|WikiProject Law||(Rated Start-class, High-importance)|
I second the question. On 11/26/2009 the section Good faith effort in the article started talking about employers and contract bidding, but also has a link in the words 'CTR Law' that goes to Nunn–Lugar Cooperative Threat Reduction. The linked article seems to talk about a law dealing with nuclear disarmament in the former Soviet Union in the 1990s, but doesn't go into any part of the law that might help to define what a good faith effort is, if such a part to that law exists. 22.214.171.124 (talk) 18:37, 26 November 2009 (UTC)
- It seems like it is a Washington State Law: http://www.wsdot.wa.gov/transit/ctr
- The in-article hiperlink is mistaken and should be corrected.
- 126.96.36.199 (talk) 04:53, 25 March 2017 (UTC)
re-write it in plain English!
Can someone who knows what this article is about re-write it in plain English!
I'll see what I can do.
On second thought,mI can barely understand it.
Move to bona fide(s)
This article looks odd in category Latin legal phrases. My suggestion is to move this article under Bona fide or Bona fides because under that name it is also very well known. --Thv 19:15, 2005 May 23 (UTC)
- It also doesn't make sense. Bona fide, to me means, that some third party has reviewed and vetted something.
I've added the technical tag to this article as it is written in rather complex language Samwehli 20:34, 14 Jun 2005 (UTC)
Reference to WP:FAITH
Is it really necessary to link Wikipedia:Assume good faith in the article? I'd say that for an ordinary reader (i.e. a reader who is not aware of wiki principles), it may be confusing. -- Sandius 21:13, 21 September 2005 (UTC)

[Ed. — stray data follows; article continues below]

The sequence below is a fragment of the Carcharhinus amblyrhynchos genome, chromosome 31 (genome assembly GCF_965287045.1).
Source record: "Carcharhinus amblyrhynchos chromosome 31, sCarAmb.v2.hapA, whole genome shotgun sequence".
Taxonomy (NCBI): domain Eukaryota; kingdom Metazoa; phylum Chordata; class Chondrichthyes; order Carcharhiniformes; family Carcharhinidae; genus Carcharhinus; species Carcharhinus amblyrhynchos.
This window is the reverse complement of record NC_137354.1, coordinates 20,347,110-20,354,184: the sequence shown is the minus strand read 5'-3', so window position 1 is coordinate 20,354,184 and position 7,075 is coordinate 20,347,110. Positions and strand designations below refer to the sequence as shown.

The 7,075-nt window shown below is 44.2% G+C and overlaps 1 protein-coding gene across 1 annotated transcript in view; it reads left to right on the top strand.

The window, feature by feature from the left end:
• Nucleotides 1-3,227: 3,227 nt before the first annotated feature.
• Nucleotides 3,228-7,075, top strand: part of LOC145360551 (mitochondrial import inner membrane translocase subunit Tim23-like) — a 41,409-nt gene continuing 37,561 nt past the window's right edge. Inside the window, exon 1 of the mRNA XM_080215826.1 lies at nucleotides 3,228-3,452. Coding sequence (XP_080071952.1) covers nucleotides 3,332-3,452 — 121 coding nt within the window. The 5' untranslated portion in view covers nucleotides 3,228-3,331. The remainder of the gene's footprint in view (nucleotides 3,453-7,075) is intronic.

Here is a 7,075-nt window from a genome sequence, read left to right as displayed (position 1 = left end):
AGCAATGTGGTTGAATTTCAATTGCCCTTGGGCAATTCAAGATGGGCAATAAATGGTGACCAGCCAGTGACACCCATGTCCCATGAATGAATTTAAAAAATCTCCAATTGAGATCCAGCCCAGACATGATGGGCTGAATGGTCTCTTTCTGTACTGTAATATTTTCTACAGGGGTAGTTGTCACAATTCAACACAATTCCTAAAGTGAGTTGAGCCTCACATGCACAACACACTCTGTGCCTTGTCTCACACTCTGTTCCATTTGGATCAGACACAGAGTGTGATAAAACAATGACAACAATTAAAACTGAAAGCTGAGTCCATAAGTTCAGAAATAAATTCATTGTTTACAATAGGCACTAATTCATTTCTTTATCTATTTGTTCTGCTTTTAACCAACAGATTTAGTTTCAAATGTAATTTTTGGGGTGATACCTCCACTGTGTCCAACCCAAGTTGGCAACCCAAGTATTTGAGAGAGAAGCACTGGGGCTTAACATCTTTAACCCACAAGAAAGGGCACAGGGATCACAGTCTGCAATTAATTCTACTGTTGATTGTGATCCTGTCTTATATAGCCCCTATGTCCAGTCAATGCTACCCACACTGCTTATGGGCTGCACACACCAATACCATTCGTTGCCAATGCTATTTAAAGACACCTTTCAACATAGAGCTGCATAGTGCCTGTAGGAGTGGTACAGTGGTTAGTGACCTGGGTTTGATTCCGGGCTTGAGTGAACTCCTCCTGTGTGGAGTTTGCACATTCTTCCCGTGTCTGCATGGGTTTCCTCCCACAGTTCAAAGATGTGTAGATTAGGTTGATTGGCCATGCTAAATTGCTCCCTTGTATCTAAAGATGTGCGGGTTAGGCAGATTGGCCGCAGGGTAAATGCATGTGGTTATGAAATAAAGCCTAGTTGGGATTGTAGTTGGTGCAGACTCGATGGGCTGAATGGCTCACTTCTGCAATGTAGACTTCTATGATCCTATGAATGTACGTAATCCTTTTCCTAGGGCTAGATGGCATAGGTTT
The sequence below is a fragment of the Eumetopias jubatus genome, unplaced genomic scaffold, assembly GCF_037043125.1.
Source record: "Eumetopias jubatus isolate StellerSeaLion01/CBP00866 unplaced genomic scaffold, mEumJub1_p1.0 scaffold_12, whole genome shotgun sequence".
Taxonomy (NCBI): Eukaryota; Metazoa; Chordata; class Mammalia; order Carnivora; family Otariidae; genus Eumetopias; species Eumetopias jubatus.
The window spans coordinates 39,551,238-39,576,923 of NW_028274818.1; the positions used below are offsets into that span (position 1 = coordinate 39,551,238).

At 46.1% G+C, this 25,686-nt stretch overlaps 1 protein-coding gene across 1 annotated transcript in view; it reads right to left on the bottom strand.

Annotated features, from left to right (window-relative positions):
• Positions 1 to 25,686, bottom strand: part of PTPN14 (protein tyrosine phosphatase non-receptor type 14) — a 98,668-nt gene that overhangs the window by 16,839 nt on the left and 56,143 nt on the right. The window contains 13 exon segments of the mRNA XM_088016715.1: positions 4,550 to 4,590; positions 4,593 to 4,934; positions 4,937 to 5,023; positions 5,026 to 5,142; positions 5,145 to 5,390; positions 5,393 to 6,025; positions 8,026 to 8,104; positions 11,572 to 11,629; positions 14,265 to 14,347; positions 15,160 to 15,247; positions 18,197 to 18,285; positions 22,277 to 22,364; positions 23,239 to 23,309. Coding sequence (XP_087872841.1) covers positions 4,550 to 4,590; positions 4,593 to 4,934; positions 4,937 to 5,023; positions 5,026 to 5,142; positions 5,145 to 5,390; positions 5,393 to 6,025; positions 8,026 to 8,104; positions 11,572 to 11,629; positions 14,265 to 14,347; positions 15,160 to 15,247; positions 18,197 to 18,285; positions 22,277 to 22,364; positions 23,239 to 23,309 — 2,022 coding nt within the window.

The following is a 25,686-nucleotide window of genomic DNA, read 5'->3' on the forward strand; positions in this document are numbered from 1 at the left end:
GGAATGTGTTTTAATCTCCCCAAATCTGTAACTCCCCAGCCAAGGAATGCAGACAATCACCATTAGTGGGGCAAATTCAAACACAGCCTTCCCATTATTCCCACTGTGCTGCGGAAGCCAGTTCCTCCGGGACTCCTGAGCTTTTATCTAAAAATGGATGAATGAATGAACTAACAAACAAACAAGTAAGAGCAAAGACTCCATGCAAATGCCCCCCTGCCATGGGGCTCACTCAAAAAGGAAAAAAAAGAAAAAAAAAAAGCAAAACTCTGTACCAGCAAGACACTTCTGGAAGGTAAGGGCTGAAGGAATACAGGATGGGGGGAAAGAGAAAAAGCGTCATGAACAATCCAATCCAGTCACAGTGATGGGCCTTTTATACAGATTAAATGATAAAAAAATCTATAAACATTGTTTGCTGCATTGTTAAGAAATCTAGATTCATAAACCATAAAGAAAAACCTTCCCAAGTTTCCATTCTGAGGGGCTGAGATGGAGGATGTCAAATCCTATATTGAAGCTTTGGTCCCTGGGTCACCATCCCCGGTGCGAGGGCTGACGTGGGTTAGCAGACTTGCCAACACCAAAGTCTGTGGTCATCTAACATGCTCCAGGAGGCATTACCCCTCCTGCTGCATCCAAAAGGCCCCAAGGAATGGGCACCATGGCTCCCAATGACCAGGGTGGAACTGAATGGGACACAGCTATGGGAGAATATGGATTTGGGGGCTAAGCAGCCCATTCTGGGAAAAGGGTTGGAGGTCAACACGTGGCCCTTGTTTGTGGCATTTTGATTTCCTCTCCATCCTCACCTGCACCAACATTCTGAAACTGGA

- Agreed. Its just that some people are adamant that assume good faith should redirect here - Jack (talk) 21:24, 19 July 2006 (UTC)
pronunciation is a huge problem here...lots of people pronounce this as bona fide while it is bonaa feedeh
I think bona fides only applies to the knowledge of facts, not to the knowledge of law; ignorantia juris non excusat, all over the world. I mean, according to Czech Law you can be in good faith about a specific right (e.g. you are absolutely certain that the Porsche in your garage belongs to you, and you don't know it belongs to your wife), but you cannot be in good faith about the law (e.g. you think that you can sell your house via a verbal contract, but the Civil Code says you cannot). 188.8.131.52 16:14, 16 February 2007 (UTC)
English Common Law & Good Faith
I am removing the misstatement that good faith can be unfounded, according to the Aristotelian notion of pistis, 'fides' or 'faith'. Good faith is always well founded. --Laocoont (talk) 10:12, 11 November 2008 (UTC)
The Latin for 'faith' is fides. I was taught to pronounce this like fee-days.
The original UK English term is bona fides. The term bona fide (fie-dee) was a back-formation with the same meaning, that is probably standard in US English, and is finding its way into modern UK English.
Bona fides is not the plural of bona fide.
Readers of older documents should be aware that although they now tend to be used in different contexts as mentioned in the article, they originally had the same meaning.
The Latin 'bonā fidē' (long a and long e - pronounced 'bon-ay fee-dey') is in the ablative and means "from good faith", "with good faith" or "by good faith", but I don't know if that's an actual legal term or not (not being a lawyer).
Bona fides in wiki defined
Bona fides in wiki can be define as the marginal (last, next) addition to a wiki ny an author as being absolutely positive unconditionally against all possible users (and that is the author s intention). This is a first derivative required to be bigger than zero and never equal to zero, for all possible users of the wiki. It means the next author means no harm against any user so no user can claim any (of his) positive usage of the wiki was offset by the new addition to make his usage zero or a loss (less than zero), that is, diminished. The condition is hard to sustain for some historico-political themes and others, easy to sustain for others, in general difficult to assert (spoilers are ambiguous, patent exposure is possibly a loss, polemics are ambiguous, knowledge can lead to unexpected losses, etc.). Bona fides is hard to assert when considering the whole of all possible wiki users. djb. — Preceding unsigned comment added by 184.108.40.206 (talk) 06:37, 31 March 2012 (UTC)